Lost in Shangri-La: A True Story of Survival, Adventure, and the Most Incredible Rescue Mission of World War II
by Mitchell Zuckoff
My rating: 3 of 5 stars
More unbelievable stories from WWII.
Upon reading the subtitle, I thought "Most Incredible Rescue Mission"? Those are fighting words, especially if you have read Ghost Soldiers: The Epic Account of World War II's Greatest Rescue Mission
. But that book's author, Hampton Sides
was willing to write a blurb for the back cover. The difference between these two missions does focus on the "incredible" aspect. The Alamo Scouts' rescue mission in the Phillipines was amazingly well executed and very lucky. The accident and airlift from Shagri-La in New Guniea was a matter of "really, who writes this stuff?"
So well before Gilligan's Island
every aired, the Army Air Corps ran a "three-hour tour" sight-seeing flight over an isolated stone-age valley deep in the mountains. This wasn't the first fly-by, but this flight was mainly a morale-builder for WACs based in Hollandia. Mistake number one? Picking a plane called the 'Gremlin Special' - really!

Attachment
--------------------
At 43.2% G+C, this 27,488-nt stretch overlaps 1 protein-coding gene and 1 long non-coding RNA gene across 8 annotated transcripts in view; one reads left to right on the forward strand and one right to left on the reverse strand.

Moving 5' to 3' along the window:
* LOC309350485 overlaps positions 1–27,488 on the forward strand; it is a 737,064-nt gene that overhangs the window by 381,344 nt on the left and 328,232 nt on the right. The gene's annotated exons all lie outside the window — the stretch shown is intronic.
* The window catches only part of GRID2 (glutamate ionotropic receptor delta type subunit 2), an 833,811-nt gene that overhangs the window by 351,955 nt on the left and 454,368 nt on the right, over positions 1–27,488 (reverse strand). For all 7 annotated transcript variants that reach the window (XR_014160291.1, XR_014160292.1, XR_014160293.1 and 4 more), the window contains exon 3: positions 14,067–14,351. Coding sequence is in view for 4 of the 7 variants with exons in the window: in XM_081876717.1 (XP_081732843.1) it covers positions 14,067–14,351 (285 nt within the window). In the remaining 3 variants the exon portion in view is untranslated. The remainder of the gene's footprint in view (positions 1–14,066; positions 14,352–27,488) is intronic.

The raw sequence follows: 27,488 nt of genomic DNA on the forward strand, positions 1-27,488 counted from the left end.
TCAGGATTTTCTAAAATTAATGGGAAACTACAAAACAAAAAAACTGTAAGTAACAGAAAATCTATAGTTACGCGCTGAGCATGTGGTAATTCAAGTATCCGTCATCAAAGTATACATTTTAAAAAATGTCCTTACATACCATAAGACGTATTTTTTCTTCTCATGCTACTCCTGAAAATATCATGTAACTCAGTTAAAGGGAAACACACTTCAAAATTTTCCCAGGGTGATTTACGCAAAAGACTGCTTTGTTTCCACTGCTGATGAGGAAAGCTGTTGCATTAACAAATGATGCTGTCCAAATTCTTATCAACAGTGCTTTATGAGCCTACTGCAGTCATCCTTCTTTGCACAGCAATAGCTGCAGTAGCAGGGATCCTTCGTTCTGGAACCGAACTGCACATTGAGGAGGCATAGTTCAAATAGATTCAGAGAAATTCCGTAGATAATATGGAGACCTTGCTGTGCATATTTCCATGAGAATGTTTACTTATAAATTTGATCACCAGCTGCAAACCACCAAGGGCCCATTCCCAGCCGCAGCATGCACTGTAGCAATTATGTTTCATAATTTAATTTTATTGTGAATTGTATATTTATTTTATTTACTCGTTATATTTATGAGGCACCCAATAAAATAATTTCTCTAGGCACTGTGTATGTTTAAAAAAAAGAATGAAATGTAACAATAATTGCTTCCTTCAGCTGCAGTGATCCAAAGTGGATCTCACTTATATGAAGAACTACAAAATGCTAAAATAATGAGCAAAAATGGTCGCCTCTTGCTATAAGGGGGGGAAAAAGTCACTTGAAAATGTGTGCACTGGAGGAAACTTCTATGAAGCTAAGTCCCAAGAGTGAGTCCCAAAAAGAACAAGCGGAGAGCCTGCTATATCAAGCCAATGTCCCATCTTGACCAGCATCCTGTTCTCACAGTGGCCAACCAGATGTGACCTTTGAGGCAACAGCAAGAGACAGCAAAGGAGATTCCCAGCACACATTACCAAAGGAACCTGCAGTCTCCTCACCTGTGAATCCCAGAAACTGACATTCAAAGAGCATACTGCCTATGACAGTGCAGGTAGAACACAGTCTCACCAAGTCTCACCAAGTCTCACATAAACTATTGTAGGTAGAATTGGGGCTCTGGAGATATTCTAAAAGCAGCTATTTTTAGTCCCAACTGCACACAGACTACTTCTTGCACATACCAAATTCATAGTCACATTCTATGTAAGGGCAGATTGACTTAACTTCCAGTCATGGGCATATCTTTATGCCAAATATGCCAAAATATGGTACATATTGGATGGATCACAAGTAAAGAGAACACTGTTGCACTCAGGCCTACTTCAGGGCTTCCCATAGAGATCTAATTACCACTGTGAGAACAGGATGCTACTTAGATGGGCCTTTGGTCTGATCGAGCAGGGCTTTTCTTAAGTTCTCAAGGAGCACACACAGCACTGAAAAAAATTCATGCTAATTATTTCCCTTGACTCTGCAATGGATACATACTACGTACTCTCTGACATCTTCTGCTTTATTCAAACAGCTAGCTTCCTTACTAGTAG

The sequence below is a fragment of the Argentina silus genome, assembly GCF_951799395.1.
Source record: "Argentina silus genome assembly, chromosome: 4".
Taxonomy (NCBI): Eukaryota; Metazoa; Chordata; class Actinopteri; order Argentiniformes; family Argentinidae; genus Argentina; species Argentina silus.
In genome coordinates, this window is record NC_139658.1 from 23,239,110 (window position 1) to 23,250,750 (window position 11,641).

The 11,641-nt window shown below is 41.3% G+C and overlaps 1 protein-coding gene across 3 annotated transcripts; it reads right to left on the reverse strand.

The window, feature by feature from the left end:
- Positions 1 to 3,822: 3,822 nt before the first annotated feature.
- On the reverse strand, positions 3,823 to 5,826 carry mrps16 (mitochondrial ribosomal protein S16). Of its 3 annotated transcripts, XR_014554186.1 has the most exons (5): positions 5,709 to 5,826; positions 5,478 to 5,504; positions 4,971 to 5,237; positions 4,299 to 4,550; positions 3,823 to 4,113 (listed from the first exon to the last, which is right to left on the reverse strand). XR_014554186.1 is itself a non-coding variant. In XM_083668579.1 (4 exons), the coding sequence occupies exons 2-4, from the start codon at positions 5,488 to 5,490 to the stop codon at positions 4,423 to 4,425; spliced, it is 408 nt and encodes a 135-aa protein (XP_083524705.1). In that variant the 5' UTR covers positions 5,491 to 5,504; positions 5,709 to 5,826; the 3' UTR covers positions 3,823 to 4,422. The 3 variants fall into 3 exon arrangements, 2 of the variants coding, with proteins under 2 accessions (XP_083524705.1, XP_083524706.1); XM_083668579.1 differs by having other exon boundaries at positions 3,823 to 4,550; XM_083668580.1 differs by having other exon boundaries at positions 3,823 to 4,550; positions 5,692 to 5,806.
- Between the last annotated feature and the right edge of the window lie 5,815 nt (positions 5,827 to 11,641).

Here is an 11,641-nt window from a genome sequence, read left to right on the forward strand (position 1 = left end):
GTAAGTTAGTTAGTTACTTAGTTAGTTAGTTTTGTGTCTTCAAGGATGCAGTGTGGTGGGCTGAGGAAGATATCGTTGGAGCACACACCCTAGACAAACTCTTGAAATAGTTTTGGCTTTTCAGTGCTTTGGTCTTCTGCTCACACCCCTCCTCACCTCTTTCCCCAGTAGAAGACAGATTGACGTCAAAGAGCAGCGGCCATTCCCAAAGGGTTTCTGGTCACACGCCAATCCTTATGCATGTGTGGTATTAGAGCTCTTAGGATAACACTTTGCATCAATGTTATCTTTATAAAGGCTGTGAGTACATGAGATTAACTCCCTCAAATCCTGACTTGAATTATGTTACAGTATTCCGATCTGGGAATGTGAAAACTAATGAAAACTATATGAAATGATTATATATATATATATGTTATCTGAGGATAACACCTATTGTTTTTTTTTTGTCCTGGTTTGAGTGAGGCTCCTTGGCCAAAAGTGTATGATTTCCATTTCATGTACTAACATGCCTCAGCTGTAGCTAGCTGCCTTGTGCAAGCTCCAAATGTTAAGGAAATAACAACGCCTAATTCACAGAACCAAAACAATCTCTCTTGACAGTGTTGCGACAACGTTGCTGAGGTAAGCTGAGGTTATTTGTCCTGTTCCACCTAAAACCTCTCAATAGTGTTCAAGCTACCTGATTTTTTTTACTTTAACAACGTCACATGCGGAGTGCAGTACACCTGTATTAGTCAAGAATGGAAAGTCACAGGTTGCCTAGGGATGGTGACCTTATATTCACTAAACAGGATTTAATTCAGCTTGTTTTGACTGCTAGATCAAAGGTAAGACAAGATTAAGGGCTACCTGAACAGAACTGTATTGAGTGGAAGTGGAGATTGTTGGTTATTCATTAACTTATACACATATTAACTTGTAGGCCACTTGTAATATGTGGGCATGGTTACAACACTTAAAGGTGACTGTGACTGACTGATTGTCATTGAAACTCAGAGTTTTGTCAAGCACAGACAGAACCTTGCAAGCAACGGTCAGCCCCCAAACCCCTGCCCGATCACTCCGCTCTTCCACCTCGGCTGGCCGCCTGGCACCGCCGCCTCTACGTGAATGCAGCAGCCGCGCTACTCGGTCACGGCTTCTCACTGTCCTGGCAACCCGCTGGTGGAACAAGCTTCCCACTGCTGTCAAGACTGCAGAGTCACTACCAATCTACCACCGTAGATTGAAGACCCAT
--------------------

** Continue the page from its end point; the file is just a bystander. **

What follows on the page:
After the inevitable crash, we have a set-up from a bad Edgar Rice Burroughs
pulp novel. Two men and one woman trapped in a land time forgot - with cannibals! The survivors even knew the tropes and joked about having to swing on vines to cross streams and debating which of the men would inevitably have to marry Maggie the WAC once they were rescued.
Oh, no, that's not good enough. We have to meet the young-go-getting officer of the rescue party, an Anglo officer of a unit of Fillino-American guerilla-trained paratroopers. He aso has MAJOR daddy-issues as his father is stayed in the Phillipines to run a partisan movement and has asked the Army brass to bench his son's unit since his son can't possibly measure up. Serious guy-shit!
And the rescue? Gathering a rag-tag band of experts and equipment from across the Pacific to try and land a glider and then snatch it back into the air. All this while reporters circle the valley conducting interviews by radio and a former actor/jewel thief/sailor parachutes in (drunk) to catch the whole thing on film for the propaganda value.
OK, so this is all very American pulpy. But this is not the real strength of the book. Mitchell Zuckoff
has travelled to Shangri-La to interview the locals who remember the crash and rescue effort. Seeing the whole first-contact aspects through the locals eyes really does help show how strong the pulp-stories were in the minds of the Americans and colored everything they saw around them.View all my reviews
Labels: New Guinea, Pulp-novels, Review, WAC